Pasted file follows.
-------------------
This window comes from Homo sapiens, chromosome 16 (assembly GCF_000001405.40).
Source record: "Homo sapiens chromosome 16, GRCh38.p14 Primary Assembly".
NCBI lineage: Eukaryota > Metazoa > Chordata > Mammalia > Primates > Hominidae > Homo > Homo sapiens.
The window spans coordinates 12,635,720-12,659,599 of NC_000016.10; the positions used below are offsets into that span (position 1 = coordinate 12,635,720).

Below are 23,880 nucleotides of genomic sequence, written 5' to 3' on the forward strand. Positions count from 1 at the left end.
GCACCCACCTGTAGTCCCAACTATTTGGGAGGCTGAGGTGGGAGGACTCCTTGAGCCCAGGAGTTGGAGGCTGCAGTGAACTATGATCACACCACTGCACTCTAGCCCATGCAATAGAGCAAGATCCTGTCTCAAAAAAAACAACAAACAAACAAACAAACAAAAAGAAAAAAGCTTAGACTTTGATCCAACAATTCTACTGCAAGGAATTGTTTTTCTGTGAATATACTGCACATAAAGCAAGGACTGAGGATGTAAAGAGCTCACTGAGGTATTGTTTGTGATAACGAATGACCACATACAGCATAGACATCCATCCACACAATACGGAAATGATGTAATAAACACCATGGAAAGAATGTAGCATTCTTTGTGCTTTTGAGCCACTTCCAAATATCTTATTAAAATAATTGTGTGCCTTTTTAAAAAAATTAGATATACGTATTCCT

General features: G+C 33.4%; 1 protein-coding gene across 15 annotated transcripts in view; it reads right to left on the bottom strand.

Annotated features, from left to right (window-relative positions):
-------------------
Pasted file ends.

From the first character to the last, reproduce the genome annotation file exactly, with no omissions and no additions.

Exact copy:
This window comes from Homo sapiens, chromosome 16 (assembly GCF_000001405.40).
Source record: "Homo sapiens chromosome 16, GRCh38.p14 Primary Assembly".
NCBI lineage: Eukaryota > Metazoa > Chordata > Mammalia > Primates > Hominidae > Homo > Homo sapiens.
The window spans coordinates 12,635,720-12,659,599 of NC_000016.10; the positions used below are offsets into that span (position 1 = coordinate 12,635,720).

Below are 23,880 nucleotides of genomic sequence, written 5' to 3' on the forward strand. Positions count from 1 at the left end.
GCACCCACCTGTAGTCCCAACTATTTGGGAGGCTGAGGTGGGAGGACTCCTTGAGCCCAGGAGTTGGAGGCTGCAGTGAACTATGATCACACCACTGCACTCTAGCCCATGCAATAGAGCAAGATCCTGTCTCAAAAAAAACAACAAACAAACAAACAAACAAAAAGAAAAAAGCTTAGACTTTGATCCAACAATTCTACTGCAAGGAATTGTTTTTCTGTGAATATACTGCACATAAAGCAAGGACTGAGGATGTAAAGAGCTCACTGAGGTATTGTTTGTGATAACGAATGACCACATACAGCATAGACATCCATCCACACAATACGGAAATGATGTAATAAACACCATGGAAAGAATGTAGCATTCTTTGTGCTTTTGAGCCACTTCCAAATATCTTATTAAAATAATTGTGTGCCTTTTTAAAAAAATTAGATATACGTATTCCT

General features: G+C 33.4%; 1 protein-coding gene across 15 annotated transcripts in view; it reads right to left on the bottom strand.

Annotated features, from left to right (window-relative positions):